By Fun Researcher #33 Billy Mitchell
Around these parts, Number One on the list of "things to do when there's nothing to do" is to go to the playground. We're blessed with several options around our neighbourhood, mostly due to the generosity of local service organizations like Rotary and Lion's Club.
I was at a playground the other day with my children and a neighbor's children. The two five-year-old boys were vigorously playing a game of "Troll beneath the bridge" with my neighbor (Lisa) when she turned their aggression into something nice.
As you know, to play "Troll beneath the bridge" an adult runs around below the playground apparatus trying to catch the children by the ankle whilst growling "Who's that on my bridge?" in their best Troll voice. The children generally respond with squeals of mock fright and delight as they thunder about. Young boys, however, can start to respond with violence, shooting imaginary machine guns, plasma-wave rifles or what-have-you.
Lisa explained to them that Trolls are pretty much immune to conventional weaponry but, as they're evil, compliments and loving words can defeat them. Within moments the two boys were shouting, "You're beautiful! I love you!" and other such phrases at the Troll, which succumbed to these assaults.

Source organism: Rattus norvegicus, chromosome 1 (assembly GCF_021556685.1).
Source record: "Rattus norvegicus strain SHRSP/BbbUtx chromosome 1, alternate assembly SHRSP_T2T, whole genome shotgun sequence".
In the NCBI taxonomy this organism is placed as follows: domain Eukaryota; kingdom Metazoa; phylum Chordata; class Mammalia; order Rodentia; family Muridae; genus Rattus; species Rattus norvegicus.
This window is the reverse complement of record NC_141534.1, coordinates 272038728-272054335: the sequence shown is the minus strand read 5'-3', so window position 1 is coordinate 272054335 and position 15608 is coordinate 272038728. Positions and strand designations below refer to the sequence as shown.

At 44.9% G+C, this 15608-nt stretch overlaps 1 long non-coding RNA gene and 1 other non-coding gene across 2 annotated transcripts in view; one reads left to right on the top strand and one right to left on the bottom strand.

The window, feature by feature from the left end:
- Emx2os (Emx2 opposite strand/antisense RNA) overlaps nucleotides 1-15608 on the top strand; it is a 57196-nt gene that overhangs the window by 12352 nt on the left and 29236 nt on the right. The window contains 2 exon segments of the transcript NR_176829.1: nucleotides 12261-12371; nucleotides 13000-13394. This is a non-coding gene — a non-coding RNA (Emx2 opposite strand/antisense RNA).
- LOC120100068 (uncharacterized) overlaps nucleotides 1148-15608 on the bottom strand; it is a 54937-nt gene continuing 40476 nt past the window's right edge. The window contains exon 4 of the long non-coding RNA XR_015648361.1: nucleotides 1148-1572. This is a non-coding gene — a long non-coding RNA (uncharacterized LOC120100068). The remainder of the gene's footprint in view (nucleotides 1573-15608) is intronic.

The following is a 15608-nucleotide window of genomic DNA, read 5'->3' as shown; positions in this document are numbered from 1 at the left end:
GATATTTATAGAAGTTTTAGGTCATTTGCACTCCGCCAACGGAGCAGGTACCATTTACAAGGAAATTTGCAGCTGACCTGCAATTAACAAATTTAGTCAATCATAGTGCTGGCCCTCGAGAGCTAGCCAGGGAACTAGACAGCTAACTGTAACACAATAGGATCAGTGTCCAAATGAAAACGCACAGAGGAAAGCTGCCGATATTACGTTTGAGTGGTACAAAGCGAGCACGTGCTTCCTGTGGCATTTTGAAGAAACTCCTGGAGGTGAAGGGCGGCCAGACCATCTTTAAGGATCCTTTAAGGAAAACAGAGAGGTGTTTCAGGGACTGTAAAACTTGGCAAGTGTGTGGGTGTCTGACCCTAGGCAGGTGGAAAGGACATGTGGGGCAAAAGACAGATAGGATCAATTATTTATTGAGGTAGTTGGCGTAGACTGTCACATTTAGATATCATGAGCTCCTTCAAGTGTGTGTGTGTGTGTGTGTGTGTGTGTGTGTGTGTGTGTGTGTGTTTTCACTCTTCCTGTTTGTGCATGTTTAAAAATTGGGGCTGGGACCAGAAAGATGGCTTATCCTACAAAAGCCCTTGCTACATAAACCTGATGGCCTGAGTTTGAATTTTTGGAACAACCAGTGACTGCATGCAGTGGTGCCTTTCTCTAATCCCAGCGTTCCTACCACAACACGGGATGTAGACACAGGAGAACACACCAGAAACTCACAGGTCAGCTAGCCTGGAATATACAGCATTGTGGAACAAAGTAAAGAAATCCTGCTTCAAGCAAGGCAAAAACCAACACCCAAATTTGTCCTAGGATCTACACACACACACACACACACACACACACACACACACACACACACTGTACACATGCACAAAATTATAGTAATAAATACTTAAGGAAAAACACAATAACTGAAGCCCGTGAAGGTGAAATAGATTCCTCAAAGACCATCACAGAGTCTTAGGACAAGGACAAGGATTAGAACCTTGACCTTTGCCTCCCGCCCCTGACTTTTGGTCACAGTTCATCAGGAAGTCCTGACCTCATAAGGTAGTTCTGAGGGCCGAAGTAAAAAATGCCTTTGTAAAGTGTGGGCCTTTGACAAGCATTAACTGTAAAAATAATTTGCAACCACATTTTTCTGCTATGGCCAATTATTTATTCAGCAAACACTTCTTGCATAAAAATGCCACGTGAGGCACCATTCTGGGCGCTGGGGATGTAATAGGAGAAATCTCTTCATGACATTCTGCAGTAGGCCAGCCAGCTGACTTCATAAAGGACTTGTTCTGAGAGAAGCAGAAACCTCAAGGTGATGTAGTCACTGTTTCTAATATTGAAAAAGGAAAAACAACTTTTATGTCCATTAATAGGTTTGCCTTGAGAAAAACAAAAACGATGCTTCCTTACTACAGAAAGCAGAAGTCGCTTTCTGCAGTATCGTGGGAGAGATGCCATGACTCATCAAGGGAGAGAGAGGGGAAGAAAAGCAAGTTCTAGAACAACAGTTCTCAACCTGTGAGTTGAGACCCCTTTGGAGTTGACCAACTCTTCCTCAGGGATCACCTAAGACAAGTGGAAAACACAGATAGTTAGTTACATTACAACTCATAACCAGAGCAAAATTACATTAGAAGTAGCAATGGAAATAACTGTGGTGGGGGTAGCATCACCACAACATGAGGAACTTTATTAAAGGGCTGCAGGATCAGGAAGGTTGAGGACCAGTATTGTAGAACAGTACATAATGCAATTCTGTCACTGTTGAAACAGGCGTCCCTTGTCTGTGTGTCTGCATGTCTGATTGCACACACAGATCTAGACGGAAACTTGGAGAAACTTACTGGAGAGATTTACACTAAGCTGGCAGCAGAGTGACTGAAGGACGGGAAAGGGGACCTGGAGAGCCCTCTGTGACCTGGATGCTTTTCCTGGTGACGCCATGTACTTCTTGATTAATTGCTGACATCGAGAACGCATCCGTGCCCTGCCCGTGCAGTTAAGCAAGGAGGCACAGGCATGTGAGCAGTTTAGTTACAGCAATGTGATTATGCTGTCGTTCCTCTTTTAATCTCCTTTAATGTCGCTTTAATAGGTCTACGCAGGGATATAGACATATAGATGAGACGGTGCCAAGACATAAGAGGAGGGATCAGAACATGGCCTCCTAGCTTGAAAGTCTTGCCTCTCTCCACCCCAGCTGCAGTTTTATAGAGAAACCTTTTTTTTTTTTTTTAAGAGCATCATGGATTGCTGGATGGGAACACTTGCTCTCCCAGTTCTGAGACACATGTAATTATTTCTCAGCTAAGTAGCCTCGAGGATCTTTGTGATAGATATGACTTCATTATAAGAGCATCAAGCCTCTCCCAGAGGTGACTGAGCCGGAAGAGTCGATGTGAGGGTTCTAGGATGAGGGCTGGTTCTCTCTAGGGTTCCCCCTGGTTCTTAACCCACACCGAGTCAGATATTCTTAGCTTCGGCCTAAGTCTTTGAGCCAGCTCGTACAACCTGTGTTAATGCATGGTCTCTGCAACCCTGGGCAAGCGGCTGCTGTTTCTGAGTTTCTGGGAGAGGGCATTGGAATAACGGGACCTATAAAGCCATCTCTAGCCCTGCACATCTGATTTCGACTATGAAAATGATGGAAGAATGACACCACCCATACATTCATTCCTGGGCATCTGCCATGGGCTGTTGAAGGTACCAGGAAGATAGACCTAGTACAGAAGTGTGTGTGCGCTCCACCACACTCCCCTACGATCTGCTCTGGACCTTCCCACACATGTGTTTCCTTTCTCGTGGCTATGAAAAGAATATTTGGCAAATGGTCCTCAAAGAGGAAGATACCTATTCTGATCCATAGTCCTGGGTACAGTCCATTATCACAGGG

I was aghast! The boys' play was not impeded by this change in tactics; they responded with gusto as they sought new compliments and phrases to shower upon the Troll.
I'm sure that some other parents and many of the children were shocked to hear such terms of endearment hurled about at the playground, but they'll surely recover from the verbal assault.
It was a marvelous example of turning negative into positive and has helped me to look for imaginative ways to steer destructive play into creative play.
Here're some ideas:
- Look for opposites. Like in the Nice Words game, turning something around can be fun and funny.
- Use the Golden Rule. Ask "how would you like this?" when an activity starts to turn nasty.
- Find positive alternatives. Steer a toy military attack into a rescue mission.
Okay, so you're never going to turn a toy car demolition derby into a safe-driving carpool exercise, but helping your children find alternatives will pay off in creativity and enjoyment.